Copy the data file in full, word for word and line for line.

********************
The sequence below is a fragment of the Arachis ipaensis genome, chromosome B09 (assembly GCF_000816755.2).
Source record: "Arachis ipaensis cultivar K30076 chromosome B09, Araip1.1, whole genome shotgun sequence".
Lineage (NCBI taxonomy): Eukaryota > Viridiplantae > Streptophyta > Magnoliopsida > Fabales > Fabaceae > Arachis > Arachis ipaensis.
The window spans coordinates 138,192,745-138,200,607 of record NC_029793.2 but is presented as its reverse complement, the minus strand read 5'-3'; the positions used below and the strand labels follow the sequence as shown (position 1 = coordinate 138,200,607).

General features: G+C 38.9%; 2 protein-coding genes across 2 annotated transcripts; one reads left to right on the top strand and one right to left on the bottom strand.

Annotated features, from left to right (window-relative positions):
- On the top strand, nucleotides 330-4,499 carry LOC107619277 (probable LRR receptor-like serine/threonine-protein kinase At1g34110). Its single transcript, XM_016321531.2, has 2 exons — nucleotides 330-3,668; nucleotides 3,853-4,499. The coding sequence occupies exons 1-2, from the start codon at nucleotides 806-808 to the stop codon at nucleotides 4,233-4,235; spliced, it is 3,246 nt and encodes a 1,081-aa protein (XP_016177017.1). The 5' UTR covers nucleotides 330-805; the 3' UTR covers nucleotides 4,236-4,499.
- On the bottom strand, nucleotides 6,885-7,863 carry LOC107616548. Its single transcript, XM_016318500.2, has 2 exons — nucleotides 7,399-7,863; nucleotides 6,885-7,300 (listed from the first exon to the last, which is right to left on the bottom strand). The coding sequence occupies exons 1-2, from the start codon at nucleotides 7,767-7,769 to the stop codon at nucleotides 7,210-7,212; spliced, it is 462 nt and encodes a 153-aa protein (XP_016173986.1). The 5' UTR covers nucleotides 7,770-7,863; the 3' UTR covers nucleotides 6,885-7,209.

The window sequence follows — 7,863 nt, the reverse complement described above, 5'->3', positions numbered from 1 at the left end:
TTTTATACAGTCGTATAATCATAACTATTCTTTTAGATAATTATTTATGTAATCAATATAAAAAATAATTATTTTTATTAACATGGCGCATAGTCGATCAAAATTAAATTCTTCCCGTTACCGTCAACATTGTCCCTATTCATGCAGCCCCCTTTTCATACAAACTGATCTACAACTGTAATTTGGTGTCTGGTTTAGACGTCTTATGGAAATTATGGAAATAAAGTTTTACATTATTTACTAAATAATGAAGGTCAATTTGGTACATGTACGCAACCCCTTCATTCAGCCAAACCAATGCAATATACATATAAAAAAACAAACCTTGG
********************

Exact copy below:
The sequence below is a fragment of the Arachis ipaensis genome, chromosome B09 (assembly GCF_000816755.2).
Source record: "Arachis ipaensis cultivar K30076 chromosome B09, Araip1.1, whole genome shotgun sequence".
Lineage (NCBI taxonomy): Eukaryota > Viridiplantae > Streptophyta > Magnoliopsida > Fabales > Fabaceae > Arachis > Arachis ipaensis.
The window spans coordinates 138,192,745-138,200,607 of record NC_029793.2 but is presented as its reverse complement, the minus strand read 5'-3'; the positions used below and the strand labels follow the sequence as shown (position 1 = coordinate 138,200,607).

General features: G+C 38.9%; 2 protein-coding genes across 2 annotated transcripts; one reads left to right on the top strand and one right to left on the bottom strand.

Annotated features, from left to right (window-relative positions):
- On the top strand, nucleotides 330-4,499 carry LOC107619277 (probable LRR receptor-like serine/threonine-protein kinase At1g34110). Its single transcript, XM_016321531.2, has 2 exons — nucleotides 330-3,668; nucleotides 3,853-4,499. The coding sequence occupies exons 1-2, from the start codon at nucleotides 806-808 to the stop codon at nucleotides 4,233-4,235; spliced, it is 3,246 nt and encodes a 1,081-aa protein (XP_016177017.1). The 5' UTR covers nucleotides 330-805; the 3' UTR covers nucleotides 4,236-4,499.
- On the bottom strand, nucleotides 6,885-7,863 carry LOC107616548. Its single transcript, XM_016318500.2, has 2 exons — nucleotides 7,399-7,863; nucleotides 6,885-7,300 (listed from the first exon to the last, which is right to left on the bottom strand). The coding sequence occupies exons 1-2, from the start codon at nucleotides 7,767-7,769 to the stop codon at nucleotides 7,210-7,212; spliced, it is 462 nt and encodes a 153-aa protein (XP_016173986.1). The 5' UTR covers nucleotides 7,770-7,863; the 3' UTR covers nucleotides 6,885-7,209.

The window sequence follows — 7,863 nt, the reverse complement described above, 5'->3', positions numbered from 1 at the left end:
TTTTATACAGTCGTATAATCATAACTATTCTTTTAGATAATTATTTATGTAATCAATATAAAAAATAATTATTTTTATTAACATGGCGCATAGTCGATCAAAATTAAATTCTTCCCGTTACCGTCAACATTGTCCCTATTCATGCAGCCCCCTTTTCATACAAACTGATCTACAACTGTAATTTGGTGTCTGGTTTAGACGTCTTATGGAAATTATGGAAATAAAGTTTTACATTATTTACTAAATAATGAAGGTCAATTTGGTACATGTACGCAACCCCTTCATTCAGCCAAACCAATGCAATATACATATAAAAAAACAAACCTTGG